الإثنين 22 يوليو 2024

The Benefits of Cantering Your Horse

موقع أيام نيوز

When it comes to cantering riders seem to divide in two camps. In one camp are those who favour it above all else while the other camp includes those who find it scary or unpleasant. I would like to add a third camp riders who understand the unparalleled physiological benefits of cantering their horses. Beyond the obvious cardiovascular conditioning cantering can improve muscle tone symmetry and flexibility more than other gaits. Let me explain this further in addition to offering some tips and guidelines.
Many arena riders like myself were taught to fully master our horses balance and performance at trot before tackling canter. In reality it can take such a long time to master good trot performance that the canter suffers repeated postponement sometimes for a couple of years or more. And without daily bouts of cantering we are lacking one of the best tools to help a horse use his body optimally. I have heard vets massage therapists and skilled trainers recommend cantering to improve a horses body mechanics whether or not it is perfectly executed.

During canter the horse swings his hind limbs forward by lumbosacral flexion as opposed to hip flexion which is the primary hinge point for trotting. This repeated cycle of flexion and extension of the lumbosacral junction stimulates the horses lower back while also maximally extending the gluteal muscle a common source of tension and rigid postural habits. As wavelike motions of each stride activate this area the horse releases restriction from his back and topline muscle chain.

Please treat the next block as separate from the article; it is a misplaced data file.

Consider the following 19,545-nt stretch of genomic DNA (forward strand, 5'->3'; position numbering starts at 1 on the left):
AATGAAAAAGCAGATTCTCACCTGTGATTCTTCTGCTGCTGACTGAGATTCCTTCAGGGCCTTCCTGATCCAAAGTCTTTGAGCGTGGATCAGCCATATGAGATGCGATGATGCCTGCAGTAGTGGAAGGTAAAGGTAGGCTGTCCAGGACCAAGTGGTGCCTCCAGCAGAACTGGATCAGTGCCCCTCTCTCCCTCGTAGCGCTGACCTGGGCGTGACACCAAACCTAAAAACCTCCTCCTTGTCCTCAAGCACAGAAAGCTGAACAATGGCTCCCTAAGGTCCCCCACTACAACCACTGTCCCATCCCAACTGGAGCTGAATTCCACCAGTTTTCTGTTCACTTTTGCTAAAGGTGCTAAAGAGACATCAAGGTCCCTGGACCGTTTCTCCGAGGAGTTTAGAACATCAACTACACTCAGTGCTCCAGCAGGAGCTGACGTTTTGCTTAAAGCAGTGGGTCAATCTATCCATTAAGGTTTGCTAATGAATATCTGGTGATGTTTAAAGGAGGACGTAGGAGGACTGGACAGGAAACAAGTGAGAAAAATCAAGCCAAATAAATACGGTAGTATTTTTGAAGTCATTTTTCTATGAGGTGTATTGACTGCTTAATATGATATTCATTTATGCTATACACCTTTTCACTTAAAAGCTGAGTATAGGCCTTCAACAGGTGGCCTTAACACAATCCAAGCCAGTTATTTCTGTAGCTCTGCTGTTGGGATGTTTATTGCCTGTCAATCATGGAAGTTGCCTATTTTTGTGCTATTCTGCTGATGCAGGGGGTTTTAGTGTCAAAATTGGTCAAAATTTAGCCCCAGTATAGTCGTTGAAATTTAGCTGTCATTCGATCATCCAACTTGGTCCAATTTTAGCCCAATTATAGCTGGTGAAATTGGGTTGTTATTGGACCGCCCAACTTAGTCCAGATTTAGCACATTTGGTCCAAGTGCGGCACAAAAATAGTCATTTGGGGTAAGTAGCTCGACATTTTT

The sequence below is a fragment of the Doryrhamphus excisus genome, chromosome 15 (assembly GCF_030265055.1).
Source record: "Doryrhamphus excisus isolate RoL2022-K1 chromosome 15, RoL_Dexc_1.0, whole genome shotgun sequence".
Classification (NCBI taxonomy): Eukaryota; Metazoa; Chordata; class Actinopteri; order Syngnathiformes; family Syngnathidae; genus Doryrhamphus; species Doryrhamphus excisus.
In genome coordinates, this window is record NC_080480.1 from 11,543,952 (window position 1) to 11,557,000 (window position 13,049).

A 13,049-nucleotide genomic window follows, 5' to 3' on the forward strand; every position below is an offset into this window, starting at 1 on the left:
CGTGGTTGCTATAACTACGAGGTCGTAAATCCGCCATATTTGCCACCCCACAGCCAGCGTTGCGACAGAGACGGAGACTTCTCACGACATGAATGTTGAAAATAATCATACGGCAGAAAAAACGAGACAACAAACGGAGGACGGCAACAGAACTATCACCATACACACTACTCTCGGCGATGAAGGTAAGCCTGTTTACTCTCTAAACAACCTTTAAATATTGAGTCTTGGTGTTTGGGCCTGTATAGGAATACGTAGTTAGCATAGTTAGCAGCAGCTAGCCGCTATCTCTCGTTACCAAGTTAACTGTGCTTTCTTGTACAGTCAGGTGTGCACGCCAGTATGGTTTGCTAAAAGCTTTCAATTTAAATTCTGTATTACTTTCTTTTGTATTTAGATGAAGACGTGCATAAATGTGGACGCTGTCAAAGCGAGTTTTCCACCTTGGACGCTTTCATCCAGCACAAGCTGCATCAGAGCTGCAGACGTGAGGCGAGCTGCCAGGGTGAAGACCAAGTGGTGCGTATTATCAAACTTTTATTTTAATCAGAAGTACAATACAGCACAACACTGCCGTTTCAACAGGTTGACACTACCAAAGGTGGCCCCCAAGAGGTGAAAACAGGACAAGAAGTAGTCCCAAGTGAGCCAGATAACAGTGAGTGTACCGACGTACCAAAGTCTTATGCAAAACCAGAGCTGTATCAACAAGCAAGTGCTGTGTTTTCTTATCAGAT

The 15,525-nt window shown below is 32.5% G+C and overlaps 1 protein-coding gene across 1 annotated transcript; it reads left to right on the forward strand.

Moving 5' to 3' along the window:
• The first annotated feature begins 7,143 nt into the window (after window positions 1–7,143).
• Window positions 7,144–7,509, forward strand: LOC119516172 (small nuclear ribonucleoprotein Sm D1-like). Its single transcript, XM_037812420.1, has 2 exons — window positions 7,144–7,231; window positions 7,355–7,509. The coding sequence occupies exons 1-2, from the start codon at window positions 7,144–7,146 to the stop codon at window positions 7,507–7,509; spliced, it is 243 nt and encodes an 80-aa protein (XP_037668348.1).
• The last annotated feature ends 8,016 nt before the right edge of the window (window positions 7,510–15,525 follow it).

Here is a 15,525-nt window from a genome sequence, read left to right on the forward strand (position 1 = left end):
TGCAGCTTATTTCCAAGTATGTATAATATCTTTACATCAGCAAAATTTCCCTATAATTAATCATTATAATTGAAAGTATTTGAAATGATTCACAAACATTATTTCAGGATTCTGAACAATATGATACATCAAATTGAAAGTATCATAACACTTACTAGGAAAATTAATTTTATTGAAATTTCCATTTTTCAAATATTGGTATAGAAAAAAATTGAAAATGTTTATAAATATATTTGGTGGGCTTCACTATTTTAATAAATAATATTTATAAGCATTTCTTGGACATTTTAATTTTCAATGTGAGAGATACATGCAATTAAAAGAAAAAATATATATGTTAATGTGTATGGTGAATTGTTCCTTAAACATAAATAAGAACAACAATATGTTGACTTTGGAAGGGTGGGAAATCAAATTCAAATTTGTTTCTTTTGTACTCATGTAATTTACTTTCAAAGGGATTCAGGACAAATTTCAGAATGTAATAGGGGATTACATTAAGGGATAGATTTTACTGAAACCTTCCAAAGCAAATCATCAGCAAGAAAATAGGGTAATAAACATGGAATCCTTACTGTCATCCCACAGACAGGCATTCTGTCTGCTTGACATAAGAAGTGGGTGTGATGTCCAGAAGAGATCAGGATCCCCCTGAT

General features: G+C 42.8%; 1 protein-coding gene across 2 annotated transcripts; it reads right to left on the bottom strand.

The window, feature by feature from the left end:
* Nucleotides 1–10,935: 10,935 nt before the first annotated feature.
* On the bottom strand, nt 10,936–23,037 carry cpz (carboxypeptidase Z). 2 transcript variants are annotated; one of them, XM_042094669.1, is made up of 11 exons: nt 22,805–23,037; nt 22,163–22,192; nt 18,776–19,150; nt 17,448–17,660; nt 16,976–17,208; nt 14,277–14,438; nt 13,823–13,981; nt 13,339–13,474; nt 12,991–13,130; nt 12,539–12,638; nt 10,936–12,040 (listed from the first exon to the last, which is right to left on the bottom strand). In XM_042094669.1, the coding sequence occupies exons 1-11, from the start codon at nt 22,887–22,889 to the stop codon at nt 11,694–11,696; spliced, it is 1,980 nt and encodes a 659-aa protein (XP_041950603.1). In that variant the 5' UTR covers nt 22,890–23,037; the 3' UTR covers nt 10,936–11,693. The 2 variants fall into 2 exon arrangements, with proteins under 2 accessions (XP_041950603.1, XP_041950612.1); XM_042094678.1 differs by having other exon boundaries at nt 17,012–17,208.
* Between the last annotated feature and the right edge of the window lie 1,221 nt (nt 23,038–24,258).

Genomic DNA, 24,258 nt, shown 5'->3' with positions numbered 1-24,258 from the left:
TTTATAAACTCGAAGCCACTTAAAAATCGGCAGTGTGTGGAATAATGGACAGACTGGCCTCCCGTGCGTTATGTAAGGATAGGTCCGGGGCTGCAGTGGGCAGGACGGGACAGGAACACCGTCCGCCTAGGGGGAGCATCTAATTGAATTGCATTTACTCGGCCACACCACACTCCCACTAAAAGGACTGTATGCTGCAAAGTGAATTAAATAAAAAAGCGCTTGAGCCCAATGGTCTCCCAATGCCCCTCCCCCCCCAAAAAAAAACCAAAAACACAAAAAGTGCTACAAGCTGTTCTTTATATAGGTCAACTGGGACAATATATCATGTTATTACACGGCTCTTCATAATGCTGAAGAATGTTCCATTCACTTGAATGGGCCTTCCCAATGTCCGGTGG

This explains why most horses feel smoother and more comfortable to ride after a bout of cantering. Further during canter the horses respiration cycle syncs to the rhythm of his strides through a process called entrainment. On the downbeat of each stride his pistonlike diaphragm shoves forward against the chest wall causing exhalation. The quicker he canters the more rapidly he needs to take in air.
This is an important way to help young tense or stiff horses relax their trunk muscles and breathe deeply allowing them to round their topline. Many horses hold their breath or they breathe shallowly and keep the muscles of their ribcages clamped especially during trot when the spine mostly serves the role of a rigid balancing rod rather than a conduit for wavelike pulsations. Cantering helps break the habit of shallow or holding breaths.
Not only is deep rhythmic breathing essential for mental relaxation